To Build a Name Brand of Chinese Americans

Pedestrians walk by a mural of the American flag in San Francisco’s Chinatown in February 2007. (Photo credit: Wikimedia Commons)
Pedestrians walk by a mural of the American flag in San Francisco’s Chinatown in February 2007. (Photo credit: Wikimedia Commons)

Editor’s Note: This post is an English-language translation of a Chinese-language essay that was widely circulated through predominantly Chinese-language social media outlets such as WeChat earlier this month. I had a chance to meet Steven at the inaugural U-C-A convention last week to discuss ways in which discourse may be improved across the political and generational divide within the Chinese American community. This essay reflects Steven’s thoughts on how Chinese Americans might shape our political future in America.

Download (.pdf): English | Chinese

By Guest Contributor: Steven Chen

This article is dedicated to the first United Chinese Americans convention which was held at Washington, D.C. on September 8th, 2016. During the convention, Chinese Americans from all over the cou­ntry gathered to lay out a road map for the future success of Chinese Americans. I wish for the success of the convention.

More than a hundred years ago, people from China came across the Pacific Ocean to America to escape from wars, famine, and poverty. For a very long time, Chinese Americans were discriminated against and treated unfairly. Yet, through the unremitting efforts of many generations, we have achieved remarkable success here in America.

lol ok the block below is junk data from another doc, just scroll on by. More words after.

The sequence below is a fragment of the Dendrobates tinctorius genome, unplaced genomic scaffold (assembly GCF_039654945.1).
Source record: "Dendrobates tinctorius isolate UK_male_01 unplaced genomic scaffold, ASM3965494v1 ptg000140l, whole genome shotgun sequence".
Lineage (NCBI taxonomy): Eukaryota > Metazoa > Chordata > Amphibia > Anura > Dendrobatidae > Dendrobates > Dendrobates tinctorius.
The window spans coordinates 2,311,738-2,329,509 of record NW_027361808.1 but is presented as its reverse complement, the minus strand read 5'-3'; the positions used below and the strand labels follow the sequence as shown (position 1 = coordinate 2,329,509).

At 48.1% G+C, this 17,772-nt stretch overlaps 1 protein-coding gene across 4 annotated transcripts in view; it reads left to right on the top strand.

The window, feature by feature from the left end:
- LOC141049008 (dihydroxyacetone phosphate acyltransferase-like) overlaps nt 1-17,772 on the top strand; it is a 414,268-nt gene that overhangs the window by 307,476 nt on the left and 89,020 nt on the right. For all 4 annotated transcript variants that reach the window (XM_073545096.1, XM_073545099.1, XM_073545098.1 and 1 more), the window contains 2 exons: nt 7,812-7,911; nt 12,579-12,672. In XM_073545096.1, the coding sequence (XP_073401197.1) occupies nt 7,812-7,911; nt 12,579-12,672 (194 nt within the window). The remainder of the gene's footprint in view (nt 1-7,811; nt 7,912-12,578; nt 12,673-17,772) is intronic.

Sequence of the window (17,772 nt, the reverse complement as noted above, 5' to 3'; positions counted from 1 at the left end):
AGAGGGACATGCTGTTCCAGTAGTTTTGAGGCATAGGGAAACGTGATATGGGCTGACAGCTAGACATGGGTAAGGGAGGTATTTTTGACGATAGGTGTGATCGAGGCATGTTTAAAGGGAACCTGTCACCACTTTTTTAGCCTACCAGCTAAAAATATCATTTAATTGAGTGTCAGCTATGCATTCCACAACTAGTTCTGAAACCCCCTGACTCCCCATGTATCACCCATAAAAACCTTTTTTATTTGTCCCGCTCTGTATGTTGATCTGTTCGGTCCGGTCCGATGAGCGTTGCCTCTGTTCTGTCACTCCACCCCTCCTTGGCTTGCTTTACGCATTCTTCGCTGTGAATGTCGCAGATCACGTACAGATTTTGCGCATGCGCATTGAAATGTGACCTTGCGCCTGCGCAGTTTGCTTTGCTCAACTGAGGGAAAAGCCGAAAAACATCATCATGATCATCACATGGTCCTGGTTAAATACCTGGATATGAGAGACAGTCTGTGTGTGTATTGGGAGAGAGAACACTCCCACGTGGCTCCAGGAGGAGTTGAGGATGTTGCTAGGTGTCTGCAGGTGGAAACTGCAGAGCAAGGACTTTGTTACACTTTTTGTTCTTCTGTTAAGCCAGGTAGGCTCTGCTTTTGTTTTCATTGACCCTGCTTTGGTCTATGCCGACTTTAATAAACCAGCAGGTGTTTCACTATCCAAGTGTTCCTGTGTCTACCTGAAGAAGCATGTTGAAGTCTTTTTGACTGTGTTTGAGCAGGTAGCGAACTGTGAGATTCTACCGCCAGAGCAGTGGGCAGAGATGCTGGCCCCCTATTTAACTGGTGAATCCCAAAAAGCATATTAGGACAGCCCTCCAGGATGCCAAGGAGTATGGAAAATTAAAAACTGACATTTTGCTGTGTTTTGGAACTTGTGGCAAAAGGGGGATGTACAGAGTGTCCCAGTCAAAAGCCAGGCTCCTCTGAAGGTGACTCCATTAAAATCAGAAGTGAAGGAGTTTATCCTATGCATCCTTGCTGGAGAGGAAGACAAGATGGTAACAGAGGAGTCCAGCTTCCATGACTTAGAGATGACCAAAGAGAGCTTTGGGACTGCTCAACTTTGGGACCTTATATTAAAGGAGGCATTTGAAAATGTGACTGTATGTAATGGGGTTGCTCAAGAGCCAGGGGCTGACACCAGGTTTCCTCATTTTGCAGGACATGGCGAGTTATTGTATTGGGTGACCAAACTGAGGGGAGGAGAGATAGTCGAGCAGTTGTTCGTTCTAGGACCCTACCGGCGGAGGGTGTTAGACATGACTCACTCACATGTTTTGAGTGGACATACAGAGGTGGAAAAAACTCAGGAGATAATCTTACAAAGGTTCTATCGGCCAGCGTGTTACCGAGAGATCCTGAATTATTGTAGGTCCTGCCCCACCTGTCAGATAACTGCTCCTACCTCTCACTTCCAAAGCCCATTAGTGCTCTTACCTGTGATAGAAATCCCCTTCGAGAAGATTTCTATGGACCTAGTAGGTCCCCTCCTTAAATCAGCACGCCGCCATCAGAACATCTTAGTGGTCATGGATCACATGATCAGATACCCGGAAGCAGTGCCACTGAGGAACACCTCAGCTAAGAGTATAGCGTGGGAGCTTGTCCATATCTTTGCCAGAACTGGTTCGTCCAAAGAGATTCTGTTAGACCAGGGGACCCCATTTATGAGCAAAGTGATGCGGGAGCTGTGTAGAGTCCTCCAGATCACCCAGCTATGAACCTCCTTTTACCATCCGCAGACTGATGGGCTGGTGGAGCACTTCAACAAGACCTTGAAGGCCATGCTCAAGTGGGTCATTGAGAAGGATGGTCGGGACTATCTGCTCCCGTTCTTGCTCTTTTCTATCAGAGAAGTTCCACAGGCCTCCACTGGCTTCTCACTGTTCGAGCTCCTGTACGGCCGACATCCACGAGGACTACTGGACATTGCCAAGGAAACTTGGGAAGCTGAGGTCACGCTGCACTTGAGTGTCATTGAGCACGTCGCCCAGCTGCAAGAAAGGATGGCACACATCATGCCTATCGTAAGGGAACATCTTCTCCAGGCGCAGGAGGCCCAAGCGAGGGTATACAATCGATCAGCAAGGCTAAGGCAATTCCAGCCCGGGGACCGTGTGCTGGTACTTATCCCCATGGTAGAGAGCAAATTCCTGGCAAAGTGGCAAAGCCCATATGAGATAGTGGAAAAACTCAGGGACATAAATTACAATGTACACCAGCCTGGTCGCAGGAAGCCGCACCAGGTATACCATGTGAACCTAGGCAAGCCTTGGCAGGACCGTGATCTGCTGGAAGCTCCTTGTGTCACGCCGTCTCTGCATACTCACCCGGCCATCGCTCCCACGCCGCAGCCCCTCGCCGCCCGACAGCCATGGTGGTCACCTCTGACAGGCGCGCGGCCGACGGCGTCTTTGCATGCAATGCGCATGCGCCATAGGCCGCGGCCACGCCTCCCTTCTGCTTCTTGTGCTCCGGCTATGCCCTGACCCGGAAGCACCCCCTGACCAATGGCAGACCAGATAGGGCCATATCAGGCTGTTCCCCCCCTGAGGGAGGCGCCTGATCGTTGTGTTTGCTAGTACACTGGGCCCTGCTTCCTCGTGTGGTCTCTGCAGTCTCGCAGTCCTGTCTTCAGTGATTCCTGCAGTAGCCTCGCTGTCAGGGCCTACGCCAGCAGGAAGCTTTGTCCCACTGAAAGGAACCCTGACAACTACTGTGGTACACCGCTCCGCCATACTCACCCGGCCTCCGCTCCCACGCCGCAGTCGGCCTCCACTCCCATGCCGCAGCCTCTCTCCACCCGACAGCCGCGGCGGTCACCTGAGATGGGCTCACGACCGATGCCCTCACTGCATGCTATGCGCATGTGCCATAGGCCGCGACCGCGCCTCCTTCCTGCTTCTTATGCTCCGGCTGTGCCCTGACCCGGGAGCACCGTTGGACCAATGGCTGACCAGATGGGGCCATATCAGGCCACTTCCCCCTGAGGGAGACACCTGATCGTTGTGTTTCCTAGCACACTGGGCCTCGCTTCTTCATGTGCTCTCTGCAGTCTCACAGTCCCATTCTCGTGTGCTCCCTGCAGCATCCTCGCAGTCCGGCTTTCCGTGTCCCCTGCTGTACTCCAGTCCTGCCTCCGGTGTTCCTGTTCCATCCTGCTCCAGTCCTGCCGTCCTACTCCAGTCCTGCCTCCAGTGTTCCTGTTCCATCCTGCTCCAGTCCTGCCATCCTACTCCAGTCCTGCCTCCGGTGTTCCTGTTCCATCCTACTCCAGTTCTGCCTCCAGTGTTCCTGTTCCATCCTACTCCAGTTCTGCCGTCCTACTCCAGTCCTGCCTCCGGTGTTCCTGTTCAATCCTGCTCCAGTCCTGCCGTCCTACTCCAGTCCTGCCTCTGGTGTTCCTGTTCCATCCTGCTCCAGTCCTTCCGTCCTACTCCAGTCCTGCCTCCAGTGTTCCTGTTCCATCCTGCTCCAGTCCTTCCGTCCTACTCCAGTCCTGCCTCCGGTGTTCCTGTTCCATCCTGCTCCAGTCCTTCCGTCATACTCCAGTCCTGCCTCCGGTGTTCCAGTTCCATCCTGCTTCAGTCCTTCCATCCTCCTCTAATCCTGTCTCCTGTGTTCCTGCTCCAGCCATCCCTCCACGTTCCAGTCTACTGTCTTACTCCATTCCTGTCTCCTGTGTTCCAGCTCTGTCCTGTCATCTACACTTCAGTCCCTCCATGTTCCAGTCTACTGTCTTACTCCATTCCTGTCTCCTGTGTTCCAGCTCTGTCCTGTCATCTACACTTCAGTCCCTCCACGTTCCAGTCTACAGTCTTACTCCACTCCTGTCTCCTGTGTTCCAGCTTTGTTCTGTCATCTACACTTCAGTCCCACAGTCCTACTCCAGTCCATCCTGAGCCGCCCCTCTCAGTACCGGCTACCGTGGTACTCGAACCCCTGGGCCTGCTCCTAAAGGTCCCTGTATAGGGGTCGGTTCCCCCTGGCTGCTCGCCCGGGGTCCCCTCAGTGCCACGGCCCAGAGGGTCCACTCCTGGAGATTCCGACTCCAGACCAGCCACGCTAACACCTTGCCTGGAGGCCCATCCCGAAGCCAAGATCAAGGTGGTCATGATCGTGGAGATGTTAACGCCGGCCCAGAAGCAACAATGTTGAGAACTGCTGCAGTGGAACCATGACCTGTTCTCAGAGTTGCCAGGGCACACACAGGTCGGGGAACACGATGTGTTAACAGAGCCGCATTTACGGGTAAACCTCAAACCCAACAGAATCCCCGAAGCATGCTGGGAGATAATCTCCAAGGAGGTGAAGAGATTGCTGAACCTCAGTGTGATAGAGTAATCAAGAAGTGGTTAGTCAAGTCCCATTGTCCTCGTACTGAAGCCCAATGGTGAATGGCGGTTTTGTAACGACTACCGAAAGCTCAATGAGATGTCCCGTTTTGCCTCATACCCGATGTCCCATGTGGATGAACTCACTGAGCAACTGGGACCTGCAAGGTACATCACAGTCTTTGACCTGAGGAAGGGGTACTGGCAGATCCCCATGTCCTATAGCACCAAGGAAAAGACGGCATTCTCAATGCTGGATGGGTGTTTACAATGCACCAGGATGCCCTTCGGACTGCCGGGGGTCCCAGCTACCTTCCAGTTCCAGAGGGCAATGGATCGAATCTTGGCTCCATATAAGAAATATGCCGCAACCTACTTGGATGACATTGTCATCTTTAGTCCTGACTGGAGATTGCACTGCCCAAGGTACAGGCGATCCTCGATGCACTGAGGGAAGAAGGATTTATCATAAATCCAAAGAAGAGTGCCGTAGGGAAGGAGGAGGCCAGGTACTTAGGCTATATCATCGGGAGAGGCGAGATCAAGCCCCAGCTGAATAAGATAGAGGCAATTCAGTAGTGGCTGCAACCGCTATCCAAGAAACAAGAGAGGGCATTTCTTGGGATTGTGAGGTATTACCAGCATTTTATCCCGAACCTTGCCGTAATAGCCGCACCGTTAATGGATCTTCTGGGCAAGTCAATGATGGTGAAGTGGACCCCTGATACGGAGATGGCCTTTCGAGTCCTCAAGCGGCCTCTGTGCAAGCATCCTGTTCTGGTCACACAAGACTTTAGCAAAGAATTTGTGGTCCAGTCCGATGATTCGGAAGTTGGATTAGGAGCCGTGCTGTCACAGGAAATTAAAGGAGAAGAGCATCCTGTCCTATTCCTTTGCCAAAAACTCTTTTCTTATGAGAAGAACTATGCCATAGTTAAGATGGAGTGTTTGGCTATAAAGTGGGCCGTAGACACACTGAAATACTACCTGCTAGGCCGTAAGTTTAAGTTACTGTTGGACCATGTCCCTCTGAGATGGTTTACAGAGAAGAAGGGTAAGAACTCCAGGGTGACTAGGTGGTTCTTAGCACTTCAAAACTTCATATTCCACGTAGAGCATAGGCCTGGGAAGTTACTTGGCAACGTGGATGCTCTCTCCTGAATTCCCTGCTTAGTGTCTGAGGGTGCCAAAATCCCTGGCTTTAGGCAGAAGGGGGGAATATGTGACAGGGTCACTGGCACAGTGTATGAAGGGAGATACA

We were hard laborers working in abandoned gold mines, now we are entrepreneurs in Silicon Valley;

We were coolies building the Transcontinental Railroad, now we are the engineers building information highways;

We were illiterates, now we are university professors and Nobel laureates;

We didn’t have the right to testify in courts, now we are lawyers and judges;

We didn’t have the right to vote; now we are Congress members, Presidential Cabinet members, and Governors;

We were stereotyped as degraded, exotic, dangerous, and perpetual foreigners; now we are highly educated, high-income model citizens.

The successes we have achieved today were due to the progress of American society and, more importantly, the hard work of all Chinese Americans in building up a good Chinese brand over the years.

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